avid James Bancroft was born on April 20, 1891 in Sioux City, Iowa. He was of English decent and son of Frank and Ella. The cross-handed/switch hitter played shortstop for Sioux City High School and sandlot baseball teams before signing his first professional contract at the age of 17 for the Duluth club of the Minnesota-Wisconsin League. In 1908, he actually tried out for the Winona team but was cut a day before the season's start.
From the start, "Banny" excelled as a natural shortstop, possessing quick reflexes, great range from either his right or left side and was known for his strong throwing arm. At 5' 9" and 150 pounds, Bancroft improved on his batting average with minor league stops in Superior (1910-11) and then with the Portland teams of the Pacific Coast and Northwest Leagues until 1914. When a called third strike would sail passed him, he would verbally express "Beauty", which earned him his nickname.
Coming off a sixth place finish, the Philadelphia Phillies hired Pat Moran to manage the club for their 1915 season. Immediately, Moran sought out the fiery, tough and intelligent Bancroft to anchor his infield and purchased his contract from Portland. The rookie responded by playing all 153 games and hitting .254. Along with the likes of Grover Cleveland Alexander, home run king Gavvy Cravath, and future Hall of Fame pitcher Eppa Rixey, Bancroft helped Philadelphia to their first pennant. Dave batted .294 in the World Series despite the Phillies losing in five games to the Miracle Braves.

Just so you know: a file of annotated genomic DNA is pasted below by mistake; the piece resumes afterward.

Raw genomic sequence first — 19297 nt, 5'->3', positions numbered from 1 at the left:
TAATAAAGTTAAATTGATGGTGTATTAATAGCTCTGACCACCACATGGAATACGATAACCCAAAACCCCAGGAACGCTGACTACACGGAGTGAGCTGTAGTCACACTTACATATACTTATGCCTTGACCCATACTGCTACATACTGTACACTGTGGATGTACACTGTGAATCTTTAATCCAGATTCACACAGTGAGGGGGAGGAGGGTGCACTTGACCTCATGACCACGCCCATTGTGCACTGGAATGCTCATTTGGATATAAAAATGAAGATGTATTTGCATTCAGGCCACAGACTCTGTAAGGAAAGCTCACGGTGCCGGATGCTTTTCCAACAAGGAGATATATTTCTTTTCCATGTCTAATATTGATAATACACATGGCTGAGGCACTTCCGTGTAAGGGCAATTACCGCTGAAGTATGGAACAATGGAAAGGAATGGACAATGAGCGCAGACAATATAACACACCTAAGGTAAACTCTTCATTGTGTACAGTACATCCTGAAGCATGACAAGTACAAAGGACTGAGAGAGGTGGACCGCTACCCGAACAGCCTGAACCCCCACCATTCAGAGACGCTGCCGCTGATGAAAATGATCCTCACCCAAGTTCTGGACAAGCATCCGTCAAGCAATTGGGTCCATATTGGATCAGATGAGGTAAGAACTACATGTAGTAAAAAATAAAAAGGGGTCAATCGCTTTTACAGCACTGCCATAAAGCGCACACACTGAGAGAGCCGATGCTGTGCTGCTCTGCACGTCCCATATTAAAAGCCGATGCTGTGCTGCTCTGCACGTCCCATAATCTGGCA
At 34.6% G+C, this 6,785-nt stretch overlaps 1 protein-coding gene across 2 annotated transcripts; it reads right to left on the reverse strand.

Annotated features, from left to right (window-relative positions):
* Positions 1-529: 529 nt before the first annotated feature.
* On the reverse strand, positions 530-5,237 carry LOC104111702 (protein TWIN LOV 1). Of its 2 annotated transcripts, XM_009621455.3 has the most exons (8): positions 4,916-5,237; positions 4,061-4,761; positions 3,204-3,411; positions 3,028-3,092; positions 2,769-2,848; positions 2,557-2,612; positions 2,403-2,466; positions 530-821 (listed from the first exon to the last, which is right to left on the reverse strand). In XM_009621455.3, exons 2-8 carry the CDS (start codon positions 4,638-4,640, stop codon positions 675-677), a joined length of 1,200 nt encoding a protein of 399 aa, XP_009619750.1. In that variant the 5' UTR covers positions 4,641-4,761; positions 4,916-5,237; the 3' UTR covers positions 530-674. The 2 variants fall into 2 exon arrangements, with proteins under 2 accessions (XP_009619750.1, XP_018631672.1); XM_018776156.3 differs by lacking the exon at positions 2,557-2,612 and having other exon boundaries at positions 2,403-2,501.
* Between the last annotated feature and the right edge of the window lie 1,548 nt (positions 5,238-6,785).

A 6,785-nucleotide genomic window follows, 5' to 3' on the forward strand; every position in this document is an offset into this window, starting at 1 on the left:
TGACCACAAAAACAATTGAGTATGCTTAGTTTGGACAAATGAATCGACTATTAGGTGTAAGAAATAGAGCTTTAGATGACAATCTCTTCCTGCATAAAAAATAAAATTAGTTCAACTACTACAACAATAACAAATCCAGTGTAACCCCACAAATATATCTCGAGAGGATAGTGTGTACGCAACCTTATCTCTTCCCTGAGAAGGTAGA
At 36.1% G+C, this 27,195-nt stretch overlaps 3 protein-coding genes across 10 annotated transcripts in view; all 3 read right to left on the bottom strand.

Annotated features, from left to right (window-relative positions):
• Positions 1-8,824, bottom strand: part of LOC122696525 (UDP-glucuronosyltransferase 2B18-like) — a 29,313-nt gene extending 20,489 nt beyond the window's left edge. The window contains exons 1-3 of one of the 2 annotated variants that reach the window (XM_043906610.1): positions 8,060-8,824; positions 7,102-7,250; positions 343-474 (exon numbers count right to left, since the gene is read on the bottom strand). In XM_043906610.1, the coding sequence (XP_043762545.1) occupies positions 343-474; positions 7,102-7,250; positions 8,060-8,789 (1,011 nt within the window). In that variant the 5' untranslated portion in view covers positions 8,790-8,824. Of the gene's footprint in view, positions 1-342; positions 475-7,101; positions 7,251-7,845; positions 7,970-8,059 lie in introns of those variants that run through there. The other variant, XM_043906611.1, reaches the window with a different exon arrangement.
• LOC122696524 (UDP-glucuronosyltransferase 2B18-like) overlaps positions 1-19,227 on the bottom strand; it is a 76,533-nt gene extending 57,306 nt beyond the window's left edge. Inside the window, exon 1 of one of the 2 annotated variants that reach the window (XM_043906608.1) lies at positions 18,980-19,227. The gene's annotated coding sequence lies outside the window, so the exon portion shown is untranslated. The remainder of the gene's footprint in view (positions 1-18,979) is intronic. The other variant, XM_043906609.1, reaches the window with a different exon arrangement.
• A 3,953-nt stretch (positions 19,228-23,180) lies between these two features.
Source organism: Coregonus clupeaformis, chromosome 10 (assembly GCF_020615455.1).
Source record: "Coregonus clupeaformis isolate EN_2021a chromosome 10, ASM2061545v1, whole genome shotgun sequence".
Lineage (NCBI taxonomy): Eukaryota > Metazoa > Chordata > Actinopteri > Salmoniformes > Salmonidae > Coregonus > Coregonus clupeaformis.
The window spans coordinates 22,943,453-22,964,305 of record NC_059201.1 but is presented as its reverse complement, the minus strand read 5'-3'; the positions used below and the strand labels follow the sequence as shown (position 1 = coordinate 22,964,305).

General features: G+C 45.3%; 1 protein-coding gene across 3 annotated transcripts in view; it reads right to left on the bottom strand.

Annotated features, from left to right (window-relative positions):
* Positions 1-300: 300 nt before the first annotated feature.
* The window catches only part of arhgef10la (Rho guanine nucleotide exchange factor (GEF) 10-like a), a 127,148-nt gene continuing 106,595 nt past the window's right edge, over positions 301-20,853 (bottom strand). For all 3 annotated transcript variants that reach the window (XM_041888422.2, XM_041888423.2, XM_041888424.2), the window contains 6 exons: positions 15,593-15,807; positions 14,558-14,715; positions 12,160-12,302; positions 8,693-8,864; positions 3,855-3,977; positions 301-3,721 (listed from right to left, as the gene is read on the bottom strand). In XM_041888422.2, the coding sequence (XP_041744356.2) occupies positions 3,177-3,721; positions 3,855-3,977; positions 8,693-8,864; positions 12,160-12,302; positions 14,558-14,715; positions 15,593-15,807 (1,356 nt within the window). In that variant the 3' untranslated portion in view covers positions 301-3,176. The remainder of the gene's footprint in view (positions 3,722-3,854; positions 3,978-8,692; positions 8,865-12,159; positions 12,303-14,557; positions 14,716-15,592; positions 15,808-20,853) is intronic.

The leadoff-hitting Bancroft was not a power hitter, punching only 32 homers in his career. He compiled a respectable .279 lifetime average and collected 2,004 hits. The blue-eyed "Beauty" was certainly not flawless as a fielder, leading the league in errors three times, although, he still was considered one of the finest infielders in the league. After the Phillies slid back into the cellar, owner William Baker sold Bancroft to the New York Giants where he enjoyed his best three-plus seasons as team captain and helped them win three straight National League Championships. As a "favor" to his friend Christy Mathewson, Bancroft was traded to the Braves late in 1923 to become their player/manager. The fact of the matter is that McGraw knew that the 32 year old Bancroft's best years were behind him and his 20 year old hotshot Travis Jackson needed some playing time.